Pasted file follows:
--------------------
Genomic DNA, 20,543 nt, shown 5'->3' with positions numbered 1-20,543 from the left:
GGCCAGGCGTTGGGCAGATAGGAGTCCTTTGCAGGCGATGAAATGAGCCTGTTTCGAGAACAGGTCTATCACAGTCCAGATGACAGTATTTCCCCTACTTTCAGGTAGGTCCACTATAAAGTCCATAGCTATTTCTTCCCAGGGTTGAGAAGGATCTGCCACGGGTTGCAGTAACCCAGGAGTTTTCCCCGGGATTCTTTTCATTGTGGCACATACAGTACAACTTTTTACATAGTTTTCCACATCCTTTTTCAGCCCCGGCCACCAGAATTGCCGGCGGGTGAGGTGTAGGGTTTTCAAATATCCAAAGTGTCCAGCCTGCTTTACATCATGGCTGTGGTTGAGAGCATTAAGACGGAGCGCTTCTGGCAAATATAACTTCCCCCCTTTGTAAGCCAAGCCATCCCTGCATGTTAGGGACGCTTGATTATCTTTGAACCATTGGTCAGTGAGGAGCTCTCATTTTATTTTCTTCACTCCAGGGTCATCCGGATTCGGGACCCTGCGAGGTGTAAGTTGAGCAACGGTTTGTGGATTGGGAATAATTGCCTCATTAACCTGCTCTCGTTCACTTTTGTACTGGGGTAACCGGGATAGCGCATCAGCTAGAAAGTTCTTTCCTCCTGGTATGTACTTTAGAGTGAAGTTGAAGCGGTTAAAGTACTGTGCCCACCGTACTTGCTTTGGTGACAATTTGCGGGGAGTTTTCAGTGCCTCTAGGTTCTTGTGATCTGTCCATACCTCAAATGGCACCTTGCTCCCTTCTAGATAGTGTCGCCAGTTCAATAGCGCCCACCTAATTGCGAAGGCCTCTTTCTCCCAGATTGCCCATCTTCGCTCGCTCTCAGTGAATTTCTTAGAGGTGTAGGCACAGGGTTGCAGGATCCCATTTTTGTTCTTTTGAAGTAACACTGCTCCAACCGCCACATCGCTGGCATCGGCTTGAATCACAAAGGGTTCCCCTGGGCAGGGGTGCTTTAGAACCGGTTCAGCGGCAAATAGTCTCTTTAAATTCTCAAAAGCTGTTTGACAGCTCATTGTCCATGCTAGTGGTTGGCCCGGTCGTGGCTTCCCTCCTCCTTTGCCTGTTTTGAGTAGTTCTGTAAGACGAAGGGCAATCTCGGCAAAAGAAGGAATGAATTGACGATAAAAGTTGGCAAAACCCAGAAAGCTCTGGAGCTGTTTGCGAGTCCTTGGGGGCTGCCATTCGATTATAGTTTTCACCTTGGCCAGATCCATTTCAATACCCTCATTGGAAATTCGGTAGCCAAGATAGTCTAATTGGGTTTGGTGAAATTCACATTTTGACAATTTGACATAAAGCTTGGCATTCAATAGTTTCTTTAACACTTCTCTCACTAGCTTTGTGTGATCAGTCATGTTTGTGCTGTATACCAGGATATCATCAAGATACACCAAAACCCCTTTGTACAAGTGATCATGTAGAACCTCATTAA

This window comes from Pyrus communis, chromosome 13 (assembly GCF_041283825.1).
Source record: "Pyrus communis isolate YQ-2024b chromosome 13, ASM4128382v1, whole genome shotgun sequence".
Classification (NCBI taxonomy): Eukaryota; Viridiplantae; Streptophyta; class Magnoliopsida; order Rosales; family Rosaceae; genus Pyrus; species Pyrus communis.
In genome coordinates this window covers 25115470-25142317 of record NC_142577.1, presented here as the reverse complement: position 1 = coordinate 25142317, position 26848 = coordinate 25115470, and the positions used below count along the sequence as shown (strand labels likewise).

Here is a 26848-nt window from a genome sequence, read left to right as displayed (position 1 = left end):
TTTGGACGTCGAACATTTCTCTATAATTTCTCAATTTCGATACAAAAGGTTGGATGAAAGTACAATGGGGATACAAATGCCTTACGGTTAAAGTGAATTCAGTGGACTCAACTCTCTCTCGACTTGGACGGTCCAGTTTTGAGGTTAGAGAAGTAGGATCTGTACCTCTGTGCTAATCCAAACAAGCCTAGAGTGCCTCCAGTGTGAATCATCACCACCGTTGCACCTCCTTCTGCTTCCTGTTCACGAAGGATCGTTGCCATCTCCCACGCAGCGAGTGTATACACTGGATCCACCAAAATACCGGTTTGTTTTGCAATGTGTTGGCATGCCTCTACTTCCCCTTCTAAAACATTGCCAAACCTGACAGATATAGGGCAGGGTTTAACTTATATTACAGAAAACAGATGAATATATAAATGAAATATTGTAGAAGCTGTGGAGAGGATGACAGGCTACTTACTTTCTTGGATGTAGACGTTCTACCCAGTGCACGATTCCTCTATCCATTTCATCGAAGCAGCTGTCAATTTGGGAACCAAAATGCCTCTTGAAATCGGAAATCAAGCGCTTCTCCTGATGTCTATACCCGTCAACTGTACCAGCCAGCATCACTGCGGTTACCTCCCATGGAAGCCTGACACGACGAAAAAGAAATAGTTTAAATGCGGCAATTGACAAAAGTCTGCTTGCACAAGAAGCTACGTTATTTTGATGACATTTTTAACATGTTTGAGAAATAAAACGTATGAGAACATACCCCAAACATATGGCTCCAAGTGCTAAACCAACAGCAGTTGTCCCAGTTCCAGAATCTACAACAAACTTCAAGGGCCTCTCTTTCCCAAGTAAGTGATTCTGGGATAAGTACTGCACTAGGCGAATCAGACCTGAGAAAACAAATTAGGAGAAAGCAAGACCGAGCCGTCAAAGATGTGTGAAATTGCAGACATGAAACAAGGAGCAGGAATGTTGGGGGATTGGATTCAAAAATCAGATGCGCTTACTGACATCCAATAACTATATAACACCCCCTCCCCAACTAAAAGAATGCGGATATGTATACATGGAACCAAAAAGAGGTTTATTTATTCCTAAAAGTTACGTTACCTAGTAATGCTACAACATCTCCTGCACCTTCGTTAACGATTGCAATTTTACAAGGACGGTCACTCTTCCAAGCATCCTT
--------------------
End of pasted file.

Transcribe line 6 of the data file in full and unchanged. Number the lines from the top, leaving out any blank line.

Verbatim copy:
In genome coordinates this window covers 25115470-25142317 of record NC_142577.1, presented here as the reverse complement: position 1 = coordinate 25142317, position 26848 = coordinate 25115470, and the positions used below count along the sequence as shown (strand labels likewise).